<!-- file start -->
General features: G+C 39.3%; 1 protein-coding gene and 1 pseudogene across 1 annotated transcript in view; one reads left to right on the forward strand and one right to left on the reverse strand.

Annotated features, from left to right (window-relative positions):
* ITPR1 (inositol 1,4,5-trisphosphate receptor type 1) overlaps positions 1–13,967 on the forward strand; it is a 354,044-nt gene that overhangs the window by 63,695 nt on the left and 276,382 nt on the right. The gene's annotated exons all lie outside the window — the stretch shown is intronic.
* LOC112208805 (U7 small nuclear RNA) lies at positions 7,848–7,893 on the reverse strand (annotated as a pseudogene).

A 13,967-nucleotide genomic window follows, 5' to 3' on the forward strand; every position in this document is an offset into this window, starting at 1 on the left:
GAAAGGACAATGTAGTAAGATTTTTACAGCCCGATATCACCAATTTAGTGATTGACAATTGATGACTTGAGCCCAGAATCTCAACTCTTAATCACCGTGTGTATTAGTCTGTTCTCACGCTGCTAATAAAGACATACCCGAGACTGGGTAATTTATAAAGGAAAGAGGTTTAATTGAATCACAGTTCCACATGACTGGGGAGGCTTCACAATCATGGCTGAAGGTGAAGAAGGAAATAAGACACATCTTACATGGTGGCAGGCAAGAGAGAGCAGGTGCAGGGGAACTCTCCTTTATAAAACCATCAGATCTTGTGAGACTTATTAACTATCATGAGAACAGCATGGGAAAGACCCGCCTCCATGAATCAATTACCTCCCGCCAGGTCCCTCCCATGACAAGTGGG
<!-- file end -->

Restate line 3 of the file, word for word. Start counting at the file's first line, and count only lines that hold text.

* ITPR1 (inositol 1,4,5-trisphosphate receptor type 1) overlaps positions 1–13,967 on the forward strand; it is a 354,044-nt gene that overhangs the window by 63,695 nt on the left and 276,382 nt on the right. The gene's annotated exons all lie outside the window — the stretch shown is intronic.